For months, Amazon has been signaling that it planned to open an Amazon-branded online pharmacy to compete with the likes of CVS, Walgreens and Rite Aid. This week, it did.

For many consumers, this represents greater convenience and the possibility of paying less for prescription drugs.

It also means what little privacy you have left is rapidly disintegrating.

“Most people consider their medical information to be the information they’re most sensitive about,” said Peter Winkelstein, executive director of the Institute for Healthcare Informatics at the University of Buffalo.

“At this point,” he told me, “we have no idea what’s going to happen when you tell Amazon that you need a certain medication. The only thing that seems fair to say is that they’re going to monetize this information any way they can.”

There it is.

Amazon is perhaps the most data-driven company in the history of the world — a business so adept at gathering customer information and crunching numbers, it can suggest with alarming accuracy purchases of things you may not even have known you wanted.

And now we’re going to add to the mix intimate details of our health and well-being, our lifestyles and behavior, even how long we may live.

An Amazon spokeswoman, asking that I not use her name, said Amazon Pharmacy won’t share patient data with other parts of the company. More on that in a moment.

Winkelstein is an Amazon Prime member. I asked if he’d transfer his prescriptions to Amazon Pharmacy in return for greater convenience and possibly lower prices.

He had to think about that for a moment.

“I just don’t know,” Winkelstein finally responded. “I don’t know if it’s worth it.”

It’s a question millions of Amazon customers soon may be wrestling with.

“Amazon doesn’t need a pharmacy to make predictions about your health,” said Anna Lauren Hoffmann, an assistant professor of information and data ethics at the University of Washington.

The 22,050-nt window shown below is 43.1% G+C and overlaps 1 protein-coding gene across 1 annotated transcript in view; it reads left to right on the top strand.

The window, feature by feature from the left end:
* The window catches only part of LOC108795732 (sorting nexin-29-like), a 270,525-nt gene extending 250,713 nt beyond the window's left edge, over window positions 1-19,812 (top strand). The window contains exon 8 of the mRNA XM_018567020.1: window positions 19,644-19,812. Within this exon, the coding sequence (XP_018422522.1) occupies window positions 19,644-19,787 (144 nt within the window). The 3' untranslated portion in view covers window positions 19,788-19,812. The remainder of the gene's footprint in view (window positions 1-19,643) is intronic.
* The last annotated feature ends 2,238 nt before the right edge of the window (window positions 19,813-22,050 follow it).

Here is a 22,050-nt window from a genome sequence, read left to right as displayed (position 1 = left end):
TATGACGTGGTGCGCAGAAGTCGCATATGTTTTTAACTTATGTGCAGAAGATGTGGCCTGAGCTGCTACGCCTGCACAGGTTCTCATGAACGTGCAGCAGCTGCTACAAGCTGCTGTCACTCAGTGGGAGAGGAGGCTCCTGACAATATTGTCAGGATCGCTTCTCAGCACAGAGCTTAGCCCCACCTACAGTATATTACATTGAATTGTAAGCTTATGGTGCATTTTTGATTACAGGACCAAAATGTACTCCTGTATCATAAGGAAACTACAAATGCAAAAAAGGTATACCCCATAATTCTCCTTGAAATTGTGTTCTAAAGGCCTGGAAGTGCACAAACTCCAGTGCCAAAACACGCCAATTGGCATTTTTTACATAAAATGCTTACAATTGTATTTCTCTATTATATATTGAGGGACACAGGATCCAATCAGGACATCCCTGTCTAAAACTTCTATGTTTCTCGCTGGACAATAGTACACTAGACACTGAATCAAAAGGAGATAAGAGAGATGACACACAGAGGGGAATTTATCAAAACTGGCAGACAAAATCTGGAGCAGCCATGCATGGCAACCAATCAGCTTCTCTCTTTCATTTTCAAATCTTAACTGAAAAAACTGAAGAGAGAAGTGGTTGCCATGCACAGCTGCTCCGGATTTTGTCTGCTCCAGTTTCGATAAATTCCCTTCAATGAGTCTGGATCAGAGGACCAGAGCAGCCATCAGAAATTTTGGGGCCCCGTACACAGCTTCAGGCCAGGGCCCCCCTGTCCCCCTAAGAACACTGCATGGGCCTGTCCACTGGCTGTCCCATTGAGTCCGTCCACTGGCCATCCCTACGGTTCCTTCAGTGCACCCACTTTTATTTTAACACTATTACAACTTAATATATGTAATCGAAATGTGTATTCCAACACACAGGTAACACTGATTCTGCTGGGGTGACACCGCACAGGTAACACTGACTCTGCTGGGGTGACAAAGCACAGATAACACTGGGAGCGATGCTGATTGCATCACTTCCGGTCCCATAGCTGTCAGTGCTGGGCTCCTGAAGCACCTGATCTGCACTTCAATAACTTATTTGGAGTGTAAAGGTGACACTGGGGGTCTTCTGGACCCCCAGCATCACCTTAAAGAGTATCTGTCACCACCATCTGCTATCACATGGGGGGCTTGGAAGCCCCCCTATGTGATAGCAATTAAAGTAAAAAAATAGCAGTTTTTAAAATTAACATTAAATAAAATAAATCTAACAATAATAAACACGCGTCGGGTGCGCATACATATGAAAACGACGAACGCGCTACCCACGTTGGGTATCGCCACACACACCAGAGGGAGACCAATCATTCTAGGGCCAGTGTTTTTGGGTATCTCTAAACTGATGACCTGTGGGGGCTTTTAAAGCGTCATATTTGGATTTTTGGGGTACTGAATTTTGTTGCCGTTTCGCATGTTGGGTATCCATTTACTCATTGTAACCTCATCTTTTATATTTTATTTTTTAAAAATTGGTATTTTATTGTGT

But running what could easily end up being the world’s largest online pharmacy “does allow them to make decisions, manipulate prices and increase consumer dependency on Amazon in ever-expanding ways,” she told me.

Think about it. If you’re an Amazon customer (and you probably are), particularly if you’re a Prime member (ditto), the company already knows more about you than any consumer-facing company has ever known about its customers.

In my case, Amazon knows what clothes I wear. It knows the personal-hygiene products I prefer and how often I use them.

It knows the books I read, the movies I watch, the music I listen to.

And now, if I choose to take advantage of speedy free shipping and maybe lower costs for prescription drugs, Amazon will know the most sensitive details of my health and everything that entails, including how well I look after myself and any complications I may experience.

“There are lots of potential dangers to consumers besides the ‘creepiness’ factor that firms know everything about us,” said Florencia Marotta-Wurgler, a law professor at New York University who focuses on digital commerce.

She cited a 2015 data breach involving Ashley Madison, a skeevy website that helped users cheat on their spouses. Hackers accessed the personal information of about 32 million registered customers.

A few months ago, some of those customers received “sextortion” e-mails demanding $1,000 in bitcoin if the recipients wanted to keep their identities secret.

“As the Ashley Madison data breach showed, the release of private information can result in high and painful personal costs,” Marotta-Wurgler said.